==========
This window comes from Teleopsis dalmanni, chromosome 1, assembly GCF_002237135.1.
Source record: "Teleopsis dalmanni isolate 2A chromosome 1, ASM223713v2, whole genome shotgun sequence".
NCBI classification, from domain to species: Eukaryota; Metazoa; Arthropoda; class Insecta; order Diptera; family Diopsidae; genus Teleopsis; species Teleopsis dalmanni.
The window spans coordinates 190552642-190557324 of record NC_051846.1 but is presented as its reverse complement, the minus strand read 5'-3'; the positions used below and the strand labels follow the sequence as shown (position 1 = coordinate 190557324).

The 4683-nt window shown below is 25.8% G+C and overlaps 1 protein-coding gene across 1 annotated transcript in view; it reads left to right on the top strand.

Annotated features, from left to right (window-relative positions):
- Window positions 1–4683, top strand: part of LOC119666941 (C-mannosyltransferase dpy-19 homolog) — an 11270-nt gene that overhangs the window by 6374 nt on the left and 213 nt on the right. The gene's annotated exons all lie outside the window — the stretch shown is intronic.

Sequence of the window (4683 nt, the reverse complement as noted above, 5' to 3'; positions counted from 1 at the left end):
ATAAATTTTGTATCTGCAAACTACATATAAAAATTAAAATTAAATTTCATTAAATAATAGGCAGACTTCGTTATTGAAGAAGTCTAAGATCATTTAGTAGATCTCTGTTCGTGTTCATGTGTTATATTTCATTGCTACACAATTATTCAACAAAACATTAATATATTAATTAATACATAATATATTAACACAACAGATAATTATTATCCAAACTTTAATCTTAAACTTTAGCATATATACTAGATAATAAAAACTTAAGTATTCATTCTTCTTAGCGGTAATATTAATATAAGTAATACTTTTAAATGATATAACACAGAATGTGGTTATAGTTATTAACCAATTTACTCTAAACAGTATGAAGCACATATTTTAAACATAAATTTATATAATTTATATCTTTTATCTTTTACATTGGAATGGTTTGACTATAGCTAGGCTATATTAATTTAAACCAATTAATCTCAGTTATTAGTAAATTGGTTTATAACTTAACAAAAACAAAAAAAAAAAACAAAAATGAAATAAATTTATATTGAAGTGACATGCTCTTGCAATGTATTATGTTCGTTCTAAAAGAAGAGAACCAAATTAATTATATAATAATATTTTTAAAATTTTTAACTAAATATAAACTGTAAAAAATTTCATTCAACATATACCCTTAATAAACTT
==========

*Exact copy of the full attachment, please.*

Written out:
This window comes from Teleopsis dalmanni, chromosome 1, assembly GCF_002237135.1.
Source record: "Teleopsis dalmanni isolate 2A chromosome 1, ASM223713v2, whole genome shotgun sequence".
NCBI classification, from domain to species: Eukaryota; Metazoa; Arthropoda; class Insecta; order Diptera; family Diopsidae; genus Teleopsis; species Teleopsis dalmanni.
The window spans coordinates 190552642-190557324 of record NC_051846.1 but is presented as its reverse complement, the minus strand read 5'-3'; the positions used below and the strand labels follow the sequence as shown (position 1 = coordinate 190557324).

The 4683-nt window shown below is 25.8% G+C and overlaps 1 protein-coding gene across 1 annotated transcript in view; it reads left to right on the top strand.

Annotated features, from left to right (window-relative positions):
- Window positions 1–4683, top strand: part of LOC119666941 (C-mannosyltransferase dpy-19 homolog) — an 11270-nt gene that overhangs the window by 6374 nt on the left and 213 nt on the right. The gene's annotated exons all lie outside the window — the stretch shown is intronic.

Sequence of the window (4683 nt, the reverse complement as noted above, 5' to 3'; positions counted from 1 at the left end):
ATAAATTTTGTATCTGCAAACTACATATAAAAATTAAAATTAAATTTCATTAAATAATAGGCAGACTTCGTTATTGAAGAAGTCTAAGATCATTTAGTAGATCTCTGTTCGTGTTCATGTGTTATATTTCATTGCTACACAATTATTCAACAAAACATTAATATATTAATTAATACATAATATATTAACACAACAGATAATTATTATCCAAACTTTAATCTTAAACTTTAGCATATATACTAGATAATAAAAACTTAAGTATTCATTCTTCTTAGCGGTAATATTAATATAAGTAATACTTTTAAATGATATAACACAGAATGTGGTTATAGTTATTAACCAATTTACTCTAAACAGTATGAAGCACATATTTTAAACATAAATTTATATAATTTATATCTTTTATCTTTTACATTGGAATGGTTTGACTATAGCTAGGCTATATTAATTTAAACCAATTAATCTCAGTTATTAGTAAATTGGTTTATAACTTAACAAAAACAAAAAAAAAAAACAAAAATGAAATAAATTTATATTGAAGTGACATGCTCTTGCAATGTATTATGTTCGTTCTAAAAGAAGAGAACCAAATTAATTATATAATAATATTTTTAAAATTTTTAACTAAATATAAACTGTAAAAAATTTCATTCAACATATACCCTTAATAAACTT